Notes from Joe’s Kitchen

 |  October 26, 2011

When people write about Thai cuisine, they usually include the “four pillars” that constitute the building blocks of Thai cooking. This taste foundation consists of sweet, salty, sour and hot flavours. I’ve watched my wife, and others, prepare Thai food for many years and all of these ingredients are present, in greater or lesser amounts, in almost every savoury Thai dish. Thai cooks frequently add a fifth ingredient – MSG. It is used so frequently that it must be considered the fifth pillar of Thai cooking.

In school we all learned that there are four primary taste receptors on the tongue – salty, sweet, sour and bitter. Recently a fifth type of receptor has been identified and accepted (by whatever organisation makes such decisions). These receptors react to glutamate salts and produce a pleasant, savoury taste named umami. Garum, a fermented fish sauce was used by the ancient Romans and is high in glutamate salts. The Chinese add Chinese leek and cabbage with chicken soup, and Italians combine Parmesan cheese on tomato sauce with mushrooms. The umami taste sensation of those ingredients mixed together surpasses the taste of each one alone. Foods naturally high in umami are Marmite, mother’s milk, fish, shellfish, cured meats, vegetables (e.g., mushrooms, ripe tomatoes, Chinese cabbage, and spinach), green tea and fermented and aged products (e.g., cheeses, shrimp pastes, soy sauce, etc.) Wikipedia has a good discussion of umami.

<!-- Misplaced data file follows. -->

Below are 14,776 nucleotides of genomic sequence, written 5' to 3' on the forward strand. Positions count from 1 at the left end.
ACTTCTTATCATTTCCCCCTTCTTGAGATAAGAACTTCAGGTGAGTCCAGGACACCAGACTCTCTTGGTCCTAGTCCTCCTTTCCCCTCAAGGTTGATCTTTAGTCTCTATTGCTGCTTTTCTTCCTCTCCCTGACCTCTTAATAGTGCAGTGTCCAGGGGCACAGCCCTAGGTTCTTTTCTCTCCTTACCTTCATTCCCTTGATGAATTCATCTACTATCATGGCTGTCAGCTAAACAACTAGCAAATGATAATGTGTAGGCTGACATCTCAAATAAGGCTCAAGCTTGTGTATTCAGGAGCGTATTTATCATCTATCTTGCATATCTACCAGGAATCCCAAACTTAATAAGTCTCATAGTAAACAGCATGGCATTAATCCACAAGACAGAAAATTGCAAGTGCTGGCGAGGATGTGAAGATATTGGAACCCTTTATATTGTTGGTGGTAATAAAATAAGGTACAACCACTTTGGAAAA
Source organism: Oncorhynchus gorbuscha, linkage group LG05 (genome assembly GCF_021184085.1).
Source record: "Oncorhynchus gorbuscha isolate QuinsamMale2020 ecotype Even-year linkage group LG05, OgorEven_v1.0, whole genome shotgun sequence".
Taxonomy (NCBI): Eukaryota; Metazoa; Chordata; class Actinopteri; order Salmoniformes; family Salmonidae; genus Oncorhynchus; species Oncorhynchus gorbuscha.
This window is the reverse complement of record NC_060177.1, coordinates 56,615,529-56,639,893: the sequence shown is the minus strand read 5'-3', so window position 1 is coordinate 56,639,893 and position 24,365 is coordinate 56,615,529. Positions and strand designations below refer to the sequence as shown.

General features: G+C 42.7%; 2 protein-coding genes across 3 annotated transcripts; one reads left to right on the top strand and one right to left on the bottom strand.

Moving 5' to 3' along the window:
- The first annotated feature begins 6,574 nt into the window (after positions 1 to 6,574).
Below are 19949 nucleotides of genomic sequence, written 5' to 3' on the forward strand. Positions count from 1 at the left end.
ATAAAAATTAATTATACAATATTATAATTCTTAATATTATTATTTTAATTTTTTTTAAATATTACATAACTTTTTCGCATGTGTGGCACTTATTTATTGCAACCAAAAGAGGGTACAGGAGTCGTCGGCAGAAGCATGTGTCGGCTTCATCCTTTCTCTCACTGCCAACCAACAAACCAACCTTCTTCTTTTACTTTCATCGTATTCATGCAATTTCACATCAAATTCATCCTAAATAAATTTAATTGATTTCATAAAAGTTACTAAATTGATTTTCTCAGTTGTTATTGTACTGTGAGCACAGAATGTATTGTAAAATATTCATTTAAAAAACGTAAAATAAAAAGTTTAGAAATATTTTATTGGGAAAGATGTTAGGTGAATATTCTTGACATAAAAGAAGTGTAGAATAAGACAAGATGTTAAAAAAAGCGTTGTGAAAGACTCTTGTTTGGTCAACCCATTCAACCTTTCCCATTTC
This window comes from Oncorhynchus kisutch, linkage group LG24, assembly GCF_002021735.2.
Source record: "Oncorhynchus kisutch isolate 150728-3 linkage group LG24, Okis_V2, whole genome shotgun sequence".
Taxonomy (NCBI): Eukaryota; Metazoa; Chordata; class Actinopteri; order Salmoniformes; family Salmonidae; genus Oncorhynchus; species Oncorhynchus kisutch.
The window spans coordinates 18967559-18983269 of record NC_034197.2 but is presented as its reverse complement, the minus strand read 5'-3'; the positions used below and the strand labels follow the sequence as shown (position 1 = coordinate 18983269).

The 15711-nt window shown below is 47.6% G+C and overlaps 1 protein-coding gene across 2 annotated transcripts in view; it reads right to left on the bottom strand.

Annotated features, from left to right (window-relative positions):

MSG gets a bad rap in the western world. The MSG brouhaha started in 1968 when Dr. Ho Man Kwok published an article about ‘Chinese Restaurant Syndrome (CRS)’. From this article, many people jumped on the anti-MSG bandwagon. Self reported negative physical reactions to eating it include headache, seizures, asthma, and depression. See this site for the argument against consumption of glutamic acid (http://www.advanced They claim that 25% of people have negative reactions to MSG.

Two lines of reasoning lead me to conclude that MSG, as normally consumed, is no more harmful than sugar or salt. Research results in Australia and America report that less than 1% of the population has negative, transient reactions to MSG ( ). This conclusion was based on properly designed, properly conducted and properly analysed research. Secondly, as Jeffrey Steingarten, the great American Vogue writer noticed: “If MSG is bad for you, why doesn’t everyone in China have a headache?” MSG is used daily in China, Japan and Thailand and has been for centuries. Are Asian and western physiologies so different that MSG doesn’t affect Asians but is dangerous to the rest of the world?

My advice is, unless you’ve experienced CRS in the past or have been clinically tested for sensitivity, don’t stress about MSG and enjoy the fifth pillar of Thai cuisine.